Seaside Yoga, playing tourist and checking out the sites on Maui. 
Seb and I enjoying the beautiful running in the Haleakala crater. 


Our new year started with quite a few great skis up a Sunshine. Despite the low snow year, the sunshine village grooming crew gave us great tracks to train on. One of the big changes we’re making this season, as a team is technique based. Working with our new technique coach Kathy we took advantage of the snow to break down our technique and start building it back up, better than ever. The rest of the spring has been a mix of gym workouts, long runs, a running race, time on the roller ski treadmill for technique and testing as well as a 3 day Alberta World Cup Academy mini bike camp at Nipika. I had never been to Nipika before, and I was blown away by how beautiful it is there, needless to say we had a great camp with a good mixture of biking, running, double poling and sauna(ing). This was the first time we had (almost) the entire team together. It was great to get to know the new teammates. The bike camp was also at a perfect time, one week before the Kluane Chilkat International Bike Relay, in which I raced two legs on a team with friends from Whitehorse.  The KCIBR is a bike race that goes from Haines Junction, Yukon to Haines, Alaska, this race is a mainstay among many Yukoners and Alaskans.

Maya and I (L-R) looking pretty matchy on the last up at sunshine.
Flying up to Whitehorse a few days before the bike relay just in time for solstice was a great chance to spend time with my family and catch up with many of my amazing sponsors. The bike race was a huge success as always. Other than a flat tire that my teammates fixed in about 45seconds, the race went really well. Strong headwinds made for a really good workout and my new purple kit from Icycle Sport made me look super speedy. 

Cheering on Kendra and getting ready to race my legs while enjoying the beauty of the Haines pass with Claire and Travis.
Photo: Claire

Crossing the finish line in Haines. Photo: Claire
After the race was over I had a mini rest period up north before I flew to Montreal/Mt. Tremblant for our present camp.
 In my four days at home I took advantage of the lack of structure. Starting with a gorgeous hike in the Haines Pass with friends. We found lots of snow up high and I remembered how much I love the northern alpine. While at home I was thoroughly spoiled by my sponsors. Icycle Sport our local bike and ski shop has sponsored me with a brand new Giant Trance Advanced 1 mountain bike. I took it for its maiden ride the other night and oh my, it is AWESOME!!! I can’t thank them enough for the bike and the continued support they have given me. Thinking things couldn’t get any better I went to visit two of my other sponsors. Stopping in at Alkan Air to see Wendy and catch her up on how training was going, she offered to send me out for a flying lesson the following morning. Instructed by my former classmate Drew who is now a flight instructor, with a bit of help I took off and flew a Cessna 172 up over my parents cabin out of town and over a few mountains that have taken me hours and hours to hike up. I got to the tops of them in 10minutes. It was really fun to learn how planes work and all the different things that go into flying. Once it was time to land Drew took over and got us smoothly and safely to ground.  Still feeling the adrenaline of being up in the air I pulled my old basketball shoes out of the cupboard and set off the play a games with my old team against the current Team Yukon basketball team. Other than some very sketchy shooting on my part the movement and feel came back instantly. Playing with my old team, it felt like we’d never been apart working together and reading each other like we still played together four days a week, not once every 4 years. Coming home and slipping my feet into my new pair of moccasin was a perfect last night in the Yukon. The slippers, a gift from my sponsor Delmar Washington, owner of Capital Helicopters, who I went to visit when I was home were made by his mother a Haines Junction elder. Solstice in the Yukon is always my favourite time of year and this year was no exception. Filled will family, friends, my favourite activities and such amazing gifts, my trip home left me feeling spoiled and thankful for my community.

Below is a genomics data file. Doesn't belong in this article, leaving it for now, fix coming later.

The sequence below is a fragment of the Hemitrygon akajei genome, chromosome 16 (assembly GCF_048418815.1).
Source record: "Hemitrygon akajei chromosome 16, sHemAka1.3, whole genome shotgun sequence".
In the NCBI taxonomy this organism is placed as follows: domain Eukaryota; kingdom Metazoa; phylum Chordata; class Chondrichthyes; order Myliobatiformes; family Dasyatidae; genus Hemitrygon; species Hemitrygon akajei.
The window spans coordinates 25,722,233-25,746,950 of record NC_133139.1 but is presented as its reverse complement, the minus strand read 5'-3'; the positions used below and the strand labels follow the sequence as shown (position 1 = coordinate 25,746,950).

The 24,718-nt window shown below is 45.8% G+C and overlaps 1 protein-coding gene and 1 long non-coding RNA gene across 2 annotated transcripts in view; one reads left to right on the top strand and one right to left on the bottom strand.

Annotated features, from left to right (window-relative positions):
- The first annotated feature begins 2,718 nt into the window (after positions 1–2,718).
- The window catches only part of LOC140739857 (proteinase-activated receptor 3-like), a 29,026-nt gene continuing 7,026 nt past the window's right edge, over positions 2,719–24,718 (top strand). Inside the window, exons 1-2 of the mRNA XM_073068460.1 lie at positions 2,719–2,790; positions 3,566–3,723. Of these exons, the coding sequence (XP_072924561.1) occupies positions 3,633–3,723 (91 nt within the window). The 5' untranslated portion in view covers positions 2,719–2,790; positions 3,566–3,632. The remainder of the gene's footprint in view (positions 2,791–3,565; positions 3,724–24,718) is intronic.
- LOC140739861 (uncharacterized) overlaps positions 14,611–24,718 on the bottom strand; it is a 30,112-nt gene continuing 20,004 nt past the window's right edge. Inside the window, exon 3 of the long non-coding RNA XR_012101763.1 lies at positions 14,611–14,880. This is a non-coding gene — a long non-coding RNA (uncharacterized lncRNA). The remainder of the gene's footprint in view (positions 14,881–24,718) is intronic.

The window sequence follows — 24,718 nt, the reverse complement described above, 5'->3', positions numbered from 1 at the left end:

Bike relay team enjoying a post race hike in the Haines pass and looking pretty cool... haha

My new bike!!! Note my really excited face in the window refection


First ride!


Such beautiful artistry!!
View from the air!!

Proof that I flew a plane

Posing with my Cessna 172 after the flight. 

First time the family has all been together since last June. Crazy how time flies.




Best team ever!! Great to reunite for a game while I was home.  Photo: Claire

Our group working really hard during 1 minute all out repeats. One of three bike test at P2 in Montreal this past weekend. Thanks to B2Ten for having us. Photo:Chris
Maya and I stepping up our matching game with our bamboo fibre Swix shirts. Skiing on the F1 race track in Montreal. 

Every year solstice marks a transition in my training season when I re-forge that daily bond with my roller skis and spend a bit less time in the saddle and a top mountain passes. Now out East, the sun is setting early and the training centres have all assembled for our first National camp of the year. We have just had two hard days of testing at B2Ten and P2 in Montreal and are now on route for ten days of training in and around Mt. Tremblant. I am really looking forward to a great camp with so many Canadians training together and am doing my best to hold up in the heat and humidity! As I’m sweating profusely these next few days I will be thinking of the New Zealand winter and the now I will be seeing in just over a month.